Try to find data about the peak brightness of your TV on the site RTINGS.COM (value HDR peak brightness 10%). Before adjusting, make sure you have set the TV settings correctly.

Quick Way to Set Up

Do it if you can turn off your TV tone mapping.

1. Leave the Brightness parameter at 0.
2. Leave Shadows parameter at 0.
3. Adjust the Highlights value using the rule: the brightness of the light from the sun in the sky should be as bright as possible, but at the same time you should clearly see the details in the sky (clouds, etc.). 
Horizon Forbidden West HDR test screen

Also you can use the table below if you mean the brightness of your TV.

Highlights Slider, Clicks (Brightness=0) Peak Brightness, Nits
-10 430
-9 470
-8 575
-7 685
-6 790
-5 930
-4 1055
-3 1250
-2 1415
-1 1575
0 1700
1 1960
2 2120
3 2200
4 2280
5 2475
6 2540
7 2760
8 2835
9 2915
10 3160

Difficult Way to Set Up

Do it if you can turn off your TV tone mapping and you don't like the result of setting the quick way. If after adjustment you do not like the resulting image (the image as a whole looks too bright or too dim), then you need to change the Brightness parameter. Decrease or increase the value until you get an acceptable result.
But since the Brightness option also changes the peak brightness of the light sources as well as the brightness of the UI, you may need to repeat the peak brightness adjustment using the procedure in step 3. 
If you are satisfied with the overall exposure of the image, but the brightness of the sun, glare, fire, etc. seems too high for you: lower the Highlights value to get an acceptable result, but after that you may have to re-adjust the Brightness parameter.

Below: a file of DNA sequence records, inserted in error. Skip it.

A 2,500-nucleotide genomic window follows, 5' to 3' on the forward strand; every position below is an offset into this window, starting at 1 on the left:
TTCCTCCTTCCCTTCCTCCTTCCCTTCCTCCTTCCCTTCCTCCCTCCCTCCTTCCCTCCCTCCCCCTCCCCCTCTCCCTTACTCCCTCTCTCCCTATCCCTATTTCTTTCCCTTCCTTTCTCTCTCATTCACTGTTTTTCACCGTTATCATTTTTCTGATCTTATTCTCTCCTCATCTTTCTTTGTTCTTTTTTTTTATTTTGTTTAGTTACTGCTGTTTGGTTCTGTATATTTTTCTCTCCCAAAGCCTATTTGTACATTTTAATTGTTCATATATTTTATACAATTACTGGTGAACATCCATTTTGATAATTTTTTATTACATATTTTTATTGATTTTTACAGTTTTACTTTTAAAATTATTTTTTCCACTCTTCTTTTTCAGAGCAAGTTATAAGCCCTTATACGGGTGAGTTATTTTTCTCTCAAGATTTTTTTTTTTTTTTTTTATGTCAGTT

Horizon Forbidden West Brightness Settings

The Shadows setting should not need to be adjusted in most cases if the black level and HDR RGB range settings on your TV are set correctly. But if the shadows seem too light to you, or vice versa, you see overcontrast and lose the visibility of details in the shadow, you can adjust the value.

Horizon Forbidden West Shadows Settings

The first table of peak brightness levels is relevant only when the value of the Brightness parameter is zero. If you change the Brightness setting, the peak brightness values will be different. To understand the approximate brightness levels for different combinations of the Brightness and Highlights slider, use the other table below.

Horizon Forbidden West Brightness Table

Dynamic Tone Mapping Way

Your TV always does tone mapping and you can't turn it off. In this case, setting the peak brightness does not make sense. Any brightness levels will be transformed by your TV. It makes no sense to talk about "correct" images in this case. But you can do the following:
Set the Highlights to a very high value of several thousand nits (the tables will help you). After that, adjust the value of the Brightness parameter to get an acceptable exposure of the frame. But keep in mind that since your TV adapts all brightness levels to its liking, a great picture in one scene may not be as good in another scene.